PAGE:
The first thing you need when writing a good CV is to make sure you know your goal. You need to write your CV with the job in mind. The right CV will get you an interview quickly, but a badly written CV may mean you don’t even get a rejection, you just never hear about the role again.

There are a few things you need to do to get the most out of your CV and show prospective employers why you are the only person for the job. 

This guide will give you our top tips and the best CV examples showing you how to write a great CV that gets noticed. 

What is a CV?

‘CV’ is short for ‘Curriculum Vitae’, a Latin phrase meaning literally, ‘course of life’ – a brief account of your education, qualifications, and previous employment.  It is how you present yourself to the outside world, the world of work. It is a form of personal marketing, so make sure when you write your CV that it shows you in the best light possible. 

Remember, writing a CV is often just one part of the application process; a cover letter and completed application form may also be required. 

What information should be included when writing my CV?

The format of a CV is flexible, and there are many different styles used. You need to tailor the content of your CV to the job in question. And, there are elements of it that most employers would expect to see: 

Name, professional title and contact details 

The title of your CV, at the very top of the CV, should be your name, professional title and contact details.

Don’t bother adding ‘Curriculum Vitae’ as a heading, the heading should be your name – anything else is just a waste of space when creating your CV.  

What contact details should I provide?

Email address and contact number(s) are all that is required. An address is not required, and do not add your age, nationality, date of birth or marital status. These are NOT required.

Feel free to add an up-to-date professional profile, such as LinkedIn. 

Here’s an example of how your header might look: 

Personal Profile

This is simply a few lines about you, who you are, what you hope to achieve, and your goals. Make it fit the job you are applying for if you can. The person described in your Personal Profile (you) should sound like the ideal candidate for the job.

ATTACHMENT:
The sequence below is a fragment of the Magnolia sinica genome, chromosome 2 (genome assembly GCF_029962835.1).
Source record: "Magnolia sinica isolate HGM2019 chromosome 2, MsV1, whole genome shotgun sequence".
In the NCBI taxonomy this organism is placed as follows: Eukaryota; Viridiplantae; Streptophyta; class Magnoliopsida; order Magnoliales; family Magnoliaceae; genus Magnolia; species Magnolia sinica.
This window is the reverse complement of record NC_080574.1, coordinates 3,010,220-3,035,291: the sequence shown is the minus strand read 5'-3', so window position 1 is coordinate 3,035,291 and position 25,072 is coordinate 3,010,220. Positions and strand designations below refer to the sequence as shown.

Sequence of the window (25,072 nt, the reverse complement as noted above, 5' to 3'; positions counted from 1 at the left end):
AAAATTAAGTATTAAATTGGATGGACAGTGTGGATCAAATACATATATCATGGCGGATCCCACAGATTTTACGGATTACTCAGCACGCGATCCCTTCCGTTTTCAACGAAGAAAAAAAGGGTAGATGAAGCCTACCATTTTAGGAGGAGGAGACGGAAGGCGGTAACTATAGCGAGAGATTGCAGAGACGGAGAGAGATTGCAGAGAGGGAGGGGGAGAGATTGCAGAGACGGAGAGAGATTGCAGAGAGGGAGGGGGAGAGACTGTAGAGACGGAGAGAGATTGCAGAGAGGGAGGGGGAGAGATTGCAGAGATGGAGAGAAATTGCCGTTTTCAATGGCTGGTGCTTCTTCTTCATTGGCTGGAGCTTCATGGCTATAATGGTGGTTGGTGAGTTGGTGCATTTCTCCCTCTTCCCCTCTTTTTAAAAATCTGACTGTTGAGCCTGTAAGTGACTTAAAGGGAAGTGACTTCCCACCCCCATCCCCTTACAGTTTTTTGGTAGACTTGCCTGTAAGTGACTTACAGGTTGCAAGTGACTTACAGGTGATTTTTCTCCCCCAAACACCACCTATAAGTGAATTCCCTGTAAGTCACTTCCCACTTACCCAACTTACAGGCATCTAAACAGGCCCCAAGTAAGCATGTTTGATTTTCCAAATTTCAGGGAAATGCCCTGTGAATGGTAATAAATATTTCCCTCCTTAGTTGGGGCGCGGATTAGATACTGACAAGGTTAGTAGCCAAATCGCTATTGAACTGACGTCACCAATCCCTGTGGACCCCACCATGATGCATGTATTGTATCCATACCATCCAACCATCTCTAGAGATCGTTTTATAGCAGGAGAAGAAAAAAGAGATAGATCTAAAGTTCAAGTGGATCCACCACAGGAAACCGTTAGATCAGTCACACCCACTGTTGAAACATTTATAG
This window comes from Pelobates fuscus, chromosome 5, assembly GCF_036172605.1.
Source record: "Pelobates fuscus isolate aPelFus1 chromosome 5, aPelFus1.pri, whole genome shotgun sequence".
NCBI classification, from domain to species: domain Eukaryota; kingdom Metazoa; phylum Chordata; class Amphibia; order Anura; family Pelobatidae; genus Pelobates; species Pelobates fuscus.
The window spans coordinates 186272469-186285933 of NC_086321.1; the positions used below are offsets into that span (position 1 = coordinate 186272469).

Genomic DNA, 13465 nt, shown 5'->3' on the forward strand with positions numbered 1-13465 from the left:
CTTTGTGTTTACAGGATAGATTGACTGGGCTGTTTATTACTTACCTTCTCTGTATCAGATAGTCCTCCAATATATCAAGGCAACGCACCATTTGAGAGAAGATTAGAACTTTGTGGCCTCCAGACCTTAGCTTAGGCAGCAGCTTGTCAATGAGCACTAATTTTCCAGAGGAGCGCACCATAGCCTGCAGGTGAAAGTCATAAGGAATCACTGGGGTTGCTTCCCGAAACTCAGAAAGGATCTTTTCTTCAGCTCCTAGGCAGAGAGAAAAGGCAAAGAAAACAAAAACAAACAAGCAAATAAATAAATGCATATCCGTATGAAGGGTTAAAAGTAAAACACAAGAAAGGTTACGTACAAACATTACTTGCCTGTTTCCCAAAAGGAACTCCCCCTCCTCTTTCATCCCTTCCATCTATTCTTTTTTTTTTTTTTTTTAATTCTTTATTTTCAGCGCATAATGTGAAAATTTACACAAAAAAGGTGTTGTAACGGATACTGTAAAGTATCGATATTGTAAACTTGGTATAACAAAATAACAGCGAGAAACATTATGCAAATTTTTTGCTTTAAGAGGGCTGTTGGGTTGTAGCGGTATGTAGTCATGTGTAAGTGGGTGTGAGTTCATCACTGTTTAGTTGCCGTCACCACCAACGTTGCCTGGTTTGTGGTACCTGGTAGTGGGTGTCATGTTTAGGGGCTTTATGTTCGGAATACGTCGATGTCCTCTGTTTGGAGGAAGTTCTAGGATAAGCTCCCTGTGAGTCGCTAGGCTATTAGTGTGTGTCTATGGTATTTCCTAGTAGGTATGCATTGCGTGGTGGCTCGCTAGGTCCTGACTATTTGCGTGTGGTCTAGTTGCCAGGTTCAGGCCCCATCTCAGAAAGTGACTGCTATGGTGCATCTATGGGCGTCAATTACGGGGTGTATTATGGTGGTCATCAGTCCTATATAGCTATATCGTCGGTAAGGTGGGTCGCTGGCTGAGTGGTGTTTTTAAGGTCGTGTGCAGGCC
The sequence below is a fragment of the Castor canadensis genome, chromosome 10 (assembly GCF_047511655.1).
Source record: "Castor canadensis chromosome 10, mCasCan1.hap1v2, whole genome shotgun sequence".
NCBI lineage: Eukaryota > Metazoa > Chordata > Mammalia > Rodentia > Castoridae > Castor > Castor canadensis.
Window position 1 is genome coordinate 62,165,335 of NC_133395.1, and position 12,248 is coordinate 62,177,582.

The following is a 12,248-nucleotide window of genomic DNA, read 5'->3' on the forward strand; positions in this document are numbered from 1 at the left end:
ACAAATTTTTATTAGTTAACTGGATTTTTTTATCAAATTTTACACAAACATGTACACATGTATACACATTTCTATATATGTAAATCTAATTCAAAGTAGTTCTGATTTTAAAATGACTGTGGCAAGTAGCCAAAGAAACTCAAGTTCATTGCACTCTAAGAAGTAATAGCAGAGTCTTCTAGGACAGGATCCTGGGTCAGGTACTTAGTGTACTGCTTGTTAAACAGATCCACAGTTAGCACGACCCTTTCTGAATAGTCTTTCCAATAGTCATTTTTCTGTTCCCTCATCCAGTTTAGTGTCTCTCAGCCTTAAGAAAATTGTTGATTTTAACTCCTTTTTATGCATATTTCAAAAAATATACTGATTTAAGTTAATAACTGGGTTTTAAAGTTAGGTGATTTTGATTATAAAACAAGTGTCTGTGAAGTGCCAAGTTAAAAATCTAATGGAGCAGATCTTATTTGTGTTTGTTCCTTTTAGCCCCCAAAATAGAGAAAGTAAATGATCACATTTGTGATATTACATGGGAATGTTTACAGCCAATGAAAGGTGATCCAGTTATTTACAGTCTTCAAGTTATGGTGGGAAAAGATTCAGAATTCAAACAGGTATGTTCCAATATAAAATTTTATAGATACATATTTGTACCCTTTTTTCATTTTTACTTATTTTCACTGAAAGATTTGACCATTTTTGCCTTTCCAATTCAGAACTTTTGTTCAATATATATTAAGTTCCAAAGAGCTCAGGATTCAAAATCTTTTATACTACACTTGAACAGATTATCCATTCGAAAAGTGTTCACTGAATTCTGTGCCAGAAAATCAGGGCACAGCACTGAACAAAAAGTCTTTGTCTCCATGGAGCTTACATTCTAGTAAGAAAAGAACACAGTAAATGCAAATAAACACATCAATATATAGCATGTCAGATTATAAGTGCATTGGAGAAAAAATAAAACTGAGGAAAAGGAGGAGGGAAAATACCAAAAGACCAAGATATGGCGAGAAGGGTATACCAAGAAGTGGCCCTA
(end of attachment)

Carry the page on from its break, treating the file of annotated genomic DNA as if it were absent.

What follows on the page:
Work History and Experience

This section is where you can really shine. Set out your previous roles, experience, volunteering, placements or internships.  You should list these in reverse chronological order, that is, most recent first. Your most recent role should be of the most importance to your prospective employer. 

Each item should detail: 

Employer details, your job role/title., your employment dates and no more than three to four lines of what you did in that role. Significant achievements should be identified using the STAR method. Active words, such as ‘planned’, ‘built’ and ‘created’ are useful in detailing things you have achieved. 

Here’s an example of how each item could look on your CV: 

mmm yyyy – mmm yyyy

Company Name, Location

Role Title



Key responsibilities

  • xxxxxxxxxxxxxxxxxxxxxxxxxxxxxx

Key achievements/projects

  • xxxxxxxxxxxxxxxxxxxxxxxxxxxxxx

Top Tip: If you have a lot of experience/previous positions, you don’t need to include roles from more than 10 years ago – unless, of course, they are particularly relevant to the job for which you are applying. 


Again, in reverse chronological order, the most recent first. This should include, for each item: 

  • Institution (School, College, University) 
  • Qualification with Grades/Distinctions etc. 
  • Dates attended/completed 

So, this section may look like this: 

Institution name – Dates attended (from – to)

Qualification/subject – Grade

Or for space-saving if needed, try the more compact: 

Qualification, grade – Institution – Year

If you have a degree, then listing a few relevant modules, projects or assignments underneath is a good idea.

Additional sections 

If you have room, or again, if they are particularly relevant to the role for which you are applying, then you can add extra sections for things such as: 

Key Skills

This is an opportunity to add some key skills (also known as ‘soft skills’ or ‘core skills’) that are super-relevant to the job you are applying for when creating your CV. Things like experience with a particular piece of software or application, courses you have attended; or anything that will help you secure your dream role. 

Hobbies and Interests

Try and keep this section of your CV interesting, if you use it. Include unusual hobbies, ones that add to your suitability for the role. Try to avoid really common hobbies and interests, such as reading, walking, etc.

Leave a Comment